Imagining our health! Crafting creative responses to questions about our health with families in Tower Hamlets

By Meredith Hawking and Esca van Blarikom

At this year’s Festival of Communities, Meredith and Esca hosted a stall where families from Tower Hamlets could use their imagination to form creative responses to questions about their health. The stall also displayed photos from a creative photography project Esca organised as part of her PhD study.  In this post, Meredith and Esca share their reflections on a wonderful day full of meaningful conversations and play.

The Festival of Communities is a free summer festival organised by Queen Mary University of London at Stepney Green Park. The event is a space where university researchers can engage with families from the local community and beyond. It was created to bring together Tower Hamlets’ residents, community groups and organisations, share some of the activities going on at the university, and help university researchers to get more involved in our borough. 

At our ‘Imagining our Health!’ stall we displayed photographs that resulted from a creative photography project organised by one of the Apollo researchers, Esca. For this project, she asked working-age people from Tower Hamlets who live with multiple long-term conditions to take photos related to their daily experiences of managing their health. A selection of these photos formed a mini-exhibition to entice people to visit us and kick-start chats about health.

Photography and other creative methods are useful tools for research because images and art can express thoughts and emotions beyond the act of speaking. That is why we invited our visitors to engage in creative imagination about their health. We provided a wide and colourful choice of craft materials, such as clay, paints, glitter, pens and stickers and invited children to sit down around our table and create something that answered the question ‘what makes you happy?’.

Thanks to the colourfulness and hands-on approach of our activity, our table was soon cheerfully covered with beautiful figurines, drawings and collages. What stood out immediately was that the backdrop of the photo exhibition provided useful inspiration for our visitors to think about their health. For example, our exhibition included some photos of flowers.

Many of the children used the clay to create their own favourite and imagined flowers. When asked why she chose flowers; one child responded that as she lived in a small flat and didn’t have flowers at home, she loves to visit parks with all their flowers. 

Another one of the images on display showed a drawing a participant made representing herself and her mother. One of the children at our stall similarly created a beautiful, small figurine of her grandmother, who was sitting next to her, smiling. Some of Esca’s research participants had also taken photos of their beds as spaces where they can unwind and feel safe, and sure enough, one of the children created a clay bed as well. Finally, one of the images in our exhibition showed pots containing coloured pens and crafty stuff, which corresponded with the response one of the children gave when we asked her what made her feel happy: “this makes me happy!” she said, holding up a ball of clay.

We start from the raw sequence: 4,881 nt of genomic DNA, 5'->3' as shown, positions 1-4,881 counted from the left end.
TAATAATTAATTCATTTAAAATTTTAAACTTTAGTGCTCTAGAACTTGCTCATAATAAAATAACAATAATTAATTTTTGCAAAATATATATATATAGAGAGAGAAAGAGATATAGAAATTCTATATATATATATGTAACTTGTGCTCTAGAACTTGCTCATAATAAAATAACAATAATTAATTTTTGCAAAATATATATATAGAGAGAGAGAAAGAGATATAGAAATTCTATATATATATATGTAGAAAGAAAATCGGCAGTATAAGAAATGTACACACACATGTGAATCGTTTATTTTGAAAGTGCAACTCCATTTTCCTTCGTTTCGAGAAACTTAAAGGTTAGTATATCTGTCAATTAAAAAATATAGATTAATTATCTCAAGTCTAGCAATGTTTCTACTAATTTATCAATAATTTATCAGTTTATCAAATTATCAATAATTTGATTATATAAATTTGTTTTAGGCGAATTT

Not all children’s responses were like the images on display, though. We saw a huge array of creations come to life throughout the day, including but not limited to: footballs, ice creams, burgers, fruits, and cupcakes; various colourful animals such as butterflies, pandas, cows, dinosaurs, lions, tigers and Peppa Pig; two volcanos and even an entire globe. Two boys who are also neighbours created comic figures. They told us how they were always making up comic stories with each other and loved to now create their action figures in real life. Another girl also loved making and drawing comics, however she ended up creating a book that represented her favourite story: Harry Potter and the Chamber of Secrets.  

Our stall seemed to serve as a welcome break from the hustle and bustle of the rest of the festival (which attracted 5600 visitors that day), and we noticed how some of the more introverted and quieter children spent a long time at our table absorbed in their artwork. The parents enjoyed sitting down and unwinding from the busy day too! As well as the crafty activity, we handed out free recipe books that Meredith created in collaboration with a mother, Alison and her daughter Sasha, who live and go to school locally. The recipe and activity books were based on cooking lessons that Sasha organised for her friends during lockdown. These books were really popular amongst the children, some of whom recognised Sasha and Alison from school. 

Finally, we also invited our visitors to engage in a prize draw to win a child-friendly camera. 143 people entered this prize competition, as the camera was a real eye-catcher! 

Reflecting on our activity at the festival, we realised the importance of creating fun and accessible spaces for local communities to play, relax and engage with researchers. We really valued the opportunity to engage in meaningful conversations with Tower Hamlet’s families. 

Thanks to the organisers of the Festival and all of the people who came to visit our stall – we hope to see you again next year. 

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